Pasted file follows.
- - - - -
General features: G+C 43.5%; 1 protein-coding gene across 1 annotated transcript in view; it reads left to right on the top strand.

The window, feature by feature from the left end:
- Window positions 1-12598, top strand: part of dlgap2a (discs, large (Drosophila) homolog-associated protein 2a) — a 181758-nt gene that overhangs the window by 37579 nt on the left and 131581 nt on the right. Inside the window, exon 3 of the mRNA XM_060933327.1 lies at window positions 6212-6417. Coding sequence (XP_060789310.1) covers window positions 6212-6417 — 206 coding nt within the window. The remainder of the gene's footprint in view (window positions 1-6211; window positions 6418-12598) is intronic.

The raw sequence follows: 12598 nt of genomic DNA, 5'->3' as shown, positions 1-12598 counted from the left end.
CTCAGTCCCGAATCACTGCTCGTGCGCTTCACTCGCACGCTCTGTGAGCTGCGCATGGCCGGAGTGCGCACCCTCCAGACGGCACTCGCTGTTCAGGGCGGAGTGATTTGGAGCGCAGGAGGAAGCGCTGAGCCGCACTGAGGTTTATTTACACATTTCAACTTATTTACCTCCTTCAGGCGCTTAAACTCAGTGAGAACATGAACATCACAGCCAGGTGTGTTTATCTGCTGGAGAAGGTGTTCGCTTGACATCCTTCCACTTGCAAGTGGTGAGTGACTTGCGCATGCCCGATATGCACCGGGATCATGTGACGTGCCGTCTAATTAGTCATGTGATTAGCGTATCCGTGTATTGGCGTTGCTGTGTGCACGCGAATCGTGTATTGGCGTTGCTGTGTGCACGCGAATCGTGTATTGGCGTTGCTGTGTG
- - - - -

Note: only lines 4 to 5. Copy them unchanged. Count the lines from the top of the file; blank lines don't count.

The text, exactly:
The raw sequence follows: 12598 nt of genomic DNA, 5'->3' as shown, positions 1-12598 counted from the left end.
CTCAGTCCCGAATCACTGCTCGTGCGCTTCACTCGCACGCTCTGTGAGCTGCGCATGGCCGGAGTGCGCACCCTCCAGACGGCACTCGCTGTTCAGGGCGGAGTGATTTGGAGCGCAGGAGGAAGCGCTGAGCCGCACTGAGGTTTATTTACACATTTCAACTTATTTACCTCCTTCAGGCGCTTAAACTCAGTGAGAACATGAACATCACAGCCAGGTGTGTTTATCTGCTGGAGAAGGTGTTCGCTTGACATCCTTCCACTTGCAAGTGGTGAGTGACTTGCGCATGCCCGATATGCACCGGGATCATGTGACGTGCCGTCTAATTAGTCATGTGATTAGCGTATCCGTGTATTGGCGTTGCTGTGTGCACGCGAATCGTGTATTGGCGTTGCTGTGTGCACGCGAATCGTGTATTGGCGTTGCTGTGTG